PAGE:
Tuesday, 24 February 2009

The story of the Lost Cello

{{cs|== Licence ==}}Image via Wikipedia

After a concert, Peter Stumf, the principal cellist of the Los Angeles Philharmonic Orchestra, visited a frend's house. He inadvertently left his cello in it's case outside on the friend's doorstep while he chatted with his friend inside.

A young man passing by on his bike saw the cello case outside the house. When he saw that there was nobody around, be quickly grabbed it and took off with it. When he was some distance away, he stopped to examine the contents of the case.

When he saw that it was a musical instrument he was so disappointed that he tossed it into a nearby garbage dumpster.

This young cyclist had no idea that this musical instrument, which is a cello is an extremely rare Stradivarius cello, and is valued at.... 3.5 million dollars!!!

3.5 Million and he had just thrown it away, where it sat amongst all the other heaps of rubbish.

When Peter Stumf found out that his priceless Stradivarius cello was lost, he was totally devastated.

Stradivarius instruments are extremely rare and priceless. They belong to the stringed instruments made by the Stradivari family in the 17th century. The best instruments were made by Master Craftman Antonio Stradivari between 1698-1720.

Back to our lost cello... a young woman passing by the garbage dump picked up Peter Stumf's cello and took it home. she of course had no clue as to it's value. She turned it around, examined it and thought of creative ways to use the cello.

She then struck on what to her was a brilliant idea... aha! she thought, she could bring it to her carpenter boyfriend and get him to cut it open, put tiny shelves in it, add some hinges so that it could open and close and use it as a CD Rack!!!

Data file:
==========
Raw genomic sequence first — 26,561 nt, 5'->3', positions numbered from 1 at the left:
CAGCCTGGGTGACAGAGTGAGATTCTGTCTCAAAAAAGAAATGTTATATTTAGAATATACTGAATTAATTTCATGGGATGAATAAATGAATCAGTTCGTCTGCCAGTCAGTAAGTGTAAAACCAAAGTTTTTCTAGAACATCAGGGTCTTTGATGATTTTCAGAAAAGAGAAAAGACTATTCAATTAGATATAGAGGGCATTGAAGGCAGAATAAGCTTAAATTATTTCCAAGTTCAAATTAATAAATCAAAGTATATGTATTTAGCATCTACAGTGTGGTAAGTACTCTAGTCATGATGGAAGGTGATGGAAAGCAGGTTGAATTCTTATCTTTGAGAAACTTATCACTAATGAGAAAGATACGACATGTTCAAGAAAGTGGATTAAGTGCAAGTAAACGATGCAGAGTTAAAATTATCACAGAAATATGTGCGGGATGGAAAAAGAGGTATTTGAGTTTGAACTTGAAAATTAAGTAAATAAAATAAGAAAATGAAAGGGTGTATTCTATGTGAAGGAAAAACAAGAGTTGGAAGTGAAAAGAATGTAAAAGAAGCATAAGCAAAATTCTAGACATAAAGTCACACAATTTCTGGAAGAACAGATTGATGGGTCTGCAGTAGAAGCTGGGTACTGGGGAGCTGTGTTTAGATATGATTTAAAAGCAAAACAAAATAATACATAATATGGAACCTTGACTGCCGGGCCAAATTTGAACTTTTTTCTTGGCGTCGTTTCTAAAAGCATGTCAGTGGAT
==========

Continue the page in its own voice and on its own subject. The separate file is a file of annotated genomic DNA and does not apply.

Thank God she discussed this with her friend who asked to see the cello. Following her instincts, her friend examined the cello closely and to their utter shock discovered it to be a priceless Stradivarius!

The friend recalled reading about this lost cello and ... happily this 3.5 million dollar cello was reunited with its owner.

I would like all of you to think into this story with me.
When we don't know the value of something, we could very well treat it as mere rubbish. Imagine treating a 3.5 million dollar cello as rubbish because WE DON'T KNOW.

What if we don't know OUR OWN VALUE? What if we were all 3.5mllion dollar Stradivarius cellos and WE DID NOT KNOW IT?

We could very well throw ourselves away in a rubbish heap! Or we could very well end up as a cheap CD Rack

The problem of not knowing our own value means we don't value ourselves. We don't value ourselves enough to do everything we can to bring out the very best in ourselves.

To bring out the most beautiful music from our very hearts, our minds and our souls... because WE ARE ALL THAT 3.5 million dollar cello!

Each of us have to know that we are all God's priceless creations.

And... you and I have within ourselves songs that need to be sung.

My friends, know yourselves, know your worth, know your value... so that we can all fill this world with the most exquisite melodies of lives fulfilled, of lives that have reached their full potential.

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David said...

nice story!! just droppng by!!

Rhonda said...

I've heard similar stories before, and they always amaze me. It is true, sometimes things of great value can appear, to some, to be simply junk. We are all priceless and irreplaceable. Thank you so much for the reminder!